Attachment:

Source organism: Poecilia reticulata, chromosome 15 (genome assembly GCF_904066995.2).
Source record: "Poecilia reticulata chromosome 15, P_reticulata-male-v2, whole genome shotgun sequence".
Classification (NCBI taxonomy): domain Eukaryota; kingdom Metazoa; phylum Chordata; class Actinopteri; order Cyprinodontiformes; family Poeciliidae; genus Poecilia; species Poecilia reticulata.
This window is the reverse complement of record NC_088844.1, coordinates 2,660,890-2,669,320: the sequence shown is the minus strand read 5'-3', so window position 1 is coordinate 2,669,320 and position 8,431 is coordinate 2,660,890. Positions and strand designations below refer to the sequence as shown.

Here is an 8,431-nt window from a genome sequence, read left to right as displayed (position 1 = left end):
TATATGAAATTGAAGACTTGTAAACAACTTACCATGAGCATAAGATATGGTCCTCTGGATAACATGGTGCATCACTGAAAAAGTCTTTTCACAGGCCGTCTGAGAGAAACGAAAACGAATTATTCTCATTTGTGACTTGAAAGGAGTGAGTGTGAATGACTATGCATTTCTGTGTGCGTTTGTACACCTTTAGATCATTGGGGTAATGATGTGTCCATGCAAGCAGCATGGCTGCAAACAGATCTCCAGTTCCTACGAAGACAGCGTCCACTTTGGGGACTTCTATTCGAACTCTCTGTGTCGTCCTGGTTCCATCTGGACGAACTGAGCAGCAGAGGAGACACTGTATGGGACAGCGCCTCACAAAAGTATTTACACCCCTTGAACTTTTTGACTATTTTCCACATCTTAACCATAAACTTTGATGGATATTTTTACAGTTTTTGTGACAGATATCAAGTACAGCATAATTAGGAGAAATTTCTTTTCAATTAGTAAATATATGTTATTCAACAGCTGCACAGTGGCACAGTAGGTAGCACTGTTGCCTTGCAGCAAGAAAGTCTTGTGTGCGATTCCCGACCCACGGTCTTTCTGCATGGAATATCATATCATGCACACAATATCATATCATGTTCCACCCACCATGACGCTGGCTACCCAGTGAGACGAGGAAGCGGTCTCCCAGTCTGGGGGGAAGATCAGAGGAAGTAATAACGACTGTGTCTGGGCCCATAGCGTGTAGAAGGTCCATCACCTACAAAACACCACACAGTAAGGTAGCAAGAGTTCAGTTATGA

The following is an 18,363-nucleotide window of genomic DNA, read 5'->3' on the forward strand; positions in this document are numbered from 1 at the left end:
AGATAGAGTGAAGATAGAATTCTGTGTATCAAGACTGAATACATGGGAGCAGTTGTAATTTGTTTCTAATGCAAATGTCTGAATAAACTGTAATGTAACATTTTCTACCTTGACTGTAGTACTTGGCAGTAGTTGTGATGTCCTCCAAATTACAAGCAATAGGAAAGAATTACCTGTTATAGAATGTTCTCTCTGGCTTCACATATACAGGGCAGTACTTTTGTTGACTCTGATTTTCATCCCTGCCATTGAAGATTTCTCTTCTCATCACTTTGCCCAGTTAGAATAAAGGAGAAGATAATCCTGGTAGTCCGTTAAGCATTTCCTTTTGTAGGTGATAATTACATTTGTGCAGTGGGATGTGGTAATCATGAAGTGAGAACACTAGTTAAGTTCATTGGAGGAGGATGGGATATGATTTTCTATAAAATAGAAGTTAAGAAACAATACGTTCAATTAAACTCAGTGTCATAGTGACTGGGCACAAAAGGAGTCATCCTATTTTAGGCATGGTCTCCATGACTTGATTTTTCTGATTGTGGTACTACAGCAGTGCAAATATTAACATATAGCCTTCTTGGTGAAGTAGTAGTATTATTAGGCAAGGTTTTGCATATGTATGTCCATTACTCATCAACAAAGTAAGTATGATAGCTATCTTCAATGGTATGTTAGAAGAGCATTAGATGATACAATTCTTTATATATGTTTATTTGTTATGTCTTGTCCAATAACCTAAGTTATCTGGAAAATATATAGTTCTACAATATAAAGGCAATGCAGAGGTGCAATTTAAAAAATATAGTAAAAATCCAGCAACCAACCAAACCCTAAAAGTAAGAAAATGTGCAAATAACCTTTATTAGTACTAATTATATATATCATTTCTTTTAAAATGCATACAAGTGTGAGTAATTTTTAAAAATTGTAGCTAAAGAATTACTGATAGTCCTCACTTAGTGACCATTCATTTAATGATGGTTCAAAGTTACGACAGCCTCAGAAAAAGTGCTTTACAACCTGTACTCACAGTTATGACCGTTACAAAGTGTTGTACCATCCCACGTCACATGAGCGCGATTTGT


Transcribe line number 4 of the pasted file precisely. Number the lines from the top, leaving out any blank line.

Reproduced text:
This window is the reverse complement of record NC_088844.1, coordinates 2,660,890-2,669,320: the sequence shown is the minus strand read 5'-3', so window position 1 is coordinate 2,669,320 and position 8,431 is coordinate 2,660,890. Positions and strand designations below refer to the sequence as shown.